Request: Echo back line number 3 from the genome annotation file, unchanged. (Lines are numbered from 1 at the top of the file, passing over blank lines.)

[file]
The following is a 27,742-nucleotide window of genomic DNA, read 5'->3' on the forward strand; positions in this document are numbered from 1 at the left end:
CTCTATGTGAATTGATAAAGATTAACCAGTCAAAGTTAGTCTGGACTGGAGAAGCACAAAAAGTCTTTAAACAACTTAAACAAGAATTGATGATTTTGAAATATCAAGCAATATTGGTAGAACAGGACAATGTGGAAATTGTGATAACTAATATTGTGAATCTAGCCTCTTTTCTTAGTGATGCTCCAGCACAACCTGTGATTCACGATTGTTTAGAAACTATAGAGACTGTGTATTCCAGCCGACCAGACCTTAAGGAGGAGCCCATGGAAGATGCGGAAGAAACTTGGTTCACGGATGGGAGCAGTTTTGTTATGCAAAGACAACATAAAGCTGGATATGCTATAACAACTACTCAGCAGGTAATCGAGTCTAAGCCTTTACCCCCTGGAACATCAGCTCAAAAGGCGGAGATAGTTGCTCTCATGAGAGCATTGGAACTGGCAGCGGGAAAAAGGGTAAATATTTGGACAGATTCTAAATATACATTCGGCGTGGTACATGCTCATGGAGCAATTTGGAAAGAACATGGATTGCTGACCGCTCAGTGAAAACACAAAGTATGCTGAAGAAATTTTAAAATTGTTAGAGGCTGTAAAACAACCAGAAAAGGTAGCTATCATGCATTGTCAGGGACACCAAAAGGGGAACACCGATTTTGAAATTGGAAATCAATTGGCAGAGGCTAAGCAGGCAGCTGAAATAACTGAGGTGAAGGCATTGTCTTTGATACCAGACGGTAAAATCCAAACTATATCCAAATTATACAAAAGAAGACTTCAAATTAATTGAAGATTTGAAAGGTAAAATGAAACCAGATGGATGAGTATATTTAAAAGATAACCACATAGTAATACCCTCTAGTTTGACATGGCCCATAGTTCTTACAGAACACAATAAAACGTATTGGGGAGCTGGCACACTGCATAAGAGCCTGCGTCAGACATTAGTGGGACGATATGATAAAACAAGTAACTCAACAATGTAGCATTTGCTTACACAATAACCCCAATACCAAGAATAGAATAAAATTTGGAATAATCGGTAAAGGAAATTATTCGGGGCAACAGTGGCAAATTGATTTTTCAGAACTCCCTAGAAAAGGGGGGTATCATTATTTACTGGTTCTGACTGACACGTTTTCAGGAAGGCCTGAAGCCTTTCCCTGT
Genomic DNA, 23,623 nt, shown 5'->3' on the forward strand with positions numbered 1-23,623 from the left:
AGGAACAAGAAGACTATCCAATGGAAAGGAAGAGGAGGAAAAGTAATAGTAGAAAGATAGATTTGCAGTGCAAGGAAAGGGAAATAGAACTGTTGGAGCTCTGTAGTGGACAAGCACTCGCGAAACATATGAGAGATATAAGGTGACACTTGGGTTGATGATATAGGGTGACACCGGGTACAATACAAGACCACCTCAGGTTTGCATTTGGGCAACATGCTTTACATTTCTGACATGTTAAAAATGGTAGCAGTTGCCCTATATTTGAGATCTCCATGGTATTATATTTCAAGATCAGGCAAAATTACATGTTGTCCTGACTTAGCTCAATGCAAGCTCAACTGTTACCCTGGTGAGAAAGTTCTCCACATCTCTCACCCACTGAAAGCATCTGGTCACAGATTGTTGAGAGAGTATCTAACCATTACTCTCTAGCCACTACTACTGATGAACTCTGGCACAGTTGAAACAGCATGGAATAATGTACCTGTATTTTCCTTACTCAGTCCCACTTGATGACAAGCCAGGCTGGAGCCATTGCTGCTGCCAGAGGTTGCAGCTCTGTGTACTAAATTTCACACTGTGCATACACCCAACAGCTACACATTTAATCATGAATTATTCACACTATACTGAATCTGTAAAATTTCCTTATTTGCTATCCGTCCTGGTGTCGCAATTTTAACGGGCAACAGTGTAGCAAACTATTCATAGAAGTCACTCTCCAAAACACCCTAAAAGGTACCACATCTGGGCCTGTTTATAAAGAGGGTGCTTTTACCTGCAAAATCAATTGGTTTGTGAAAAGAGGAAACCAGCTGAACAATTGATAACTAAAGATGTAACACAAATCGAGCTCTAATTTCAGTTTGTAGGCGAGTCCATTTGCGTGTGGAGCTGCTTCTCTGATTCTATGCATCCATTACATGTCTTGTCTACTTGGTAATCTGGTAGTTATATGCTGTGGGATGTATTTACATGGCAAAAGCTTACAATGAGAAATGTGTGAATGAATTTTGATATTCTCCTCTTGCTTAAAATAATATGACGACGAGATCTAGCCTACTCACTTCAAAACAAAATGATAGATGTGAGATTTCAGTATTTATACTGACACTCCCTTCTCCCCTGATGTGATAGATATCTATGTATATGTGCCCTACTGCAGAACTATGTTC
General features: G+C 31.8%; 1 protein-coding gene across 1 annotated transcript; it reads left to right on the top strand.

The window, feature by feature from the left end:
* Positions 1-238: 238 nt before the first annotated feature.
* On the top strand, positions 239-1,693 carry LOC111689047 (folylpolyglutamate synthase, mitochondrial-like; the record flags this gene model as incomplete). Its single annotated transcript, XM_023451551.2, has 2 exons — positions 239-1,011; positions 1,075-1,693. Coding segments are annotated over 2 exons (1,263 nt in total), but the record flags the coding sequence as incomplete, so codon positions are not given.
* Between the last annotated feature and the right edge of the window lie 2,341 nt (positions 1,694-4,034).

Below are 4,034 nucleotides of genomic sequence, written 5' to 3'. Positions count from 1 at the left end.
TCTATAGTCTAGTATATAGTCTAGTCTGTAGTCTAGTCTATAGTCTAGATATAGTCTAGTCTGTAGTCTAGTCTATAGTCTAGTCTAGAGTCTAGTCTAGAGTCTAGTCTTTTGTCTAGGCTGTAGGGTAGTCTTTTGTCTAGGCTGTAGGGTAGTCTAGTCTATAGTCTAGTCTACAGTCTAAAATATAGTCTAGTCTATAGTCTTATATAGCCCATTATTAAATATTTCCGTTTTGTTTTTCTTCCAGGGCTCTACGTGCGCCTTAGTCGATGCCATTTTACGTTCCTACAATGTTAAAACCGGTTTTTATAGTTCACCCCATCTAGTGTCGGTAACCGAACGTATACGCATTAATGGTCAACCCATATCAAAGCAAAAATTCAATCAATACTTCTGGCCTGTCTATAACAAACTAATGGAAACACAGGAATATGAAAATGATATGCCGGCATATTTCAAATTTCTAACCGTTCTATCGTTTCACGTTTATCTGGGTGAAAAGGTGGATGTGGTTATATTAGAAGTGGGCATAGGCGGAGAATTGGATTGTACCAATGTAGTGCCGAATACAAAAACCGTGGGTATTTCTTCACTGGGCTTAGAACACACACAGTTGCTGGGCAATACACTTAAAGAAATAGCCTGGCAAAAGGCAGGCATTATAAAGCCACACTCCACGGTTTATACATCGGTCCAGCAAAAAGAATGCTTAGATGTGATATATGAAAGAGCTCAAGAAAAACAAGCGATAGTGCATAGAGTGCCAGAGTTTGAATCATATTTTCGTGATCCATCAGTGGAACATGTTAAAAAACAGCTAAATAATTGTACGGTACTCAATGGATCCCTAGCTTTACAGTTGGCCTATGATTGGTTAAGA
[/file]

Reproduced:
Genomic DNA, 23,623 nt, shown 5'->3' on the forward strand with positions numbered 1-23,623 from the left: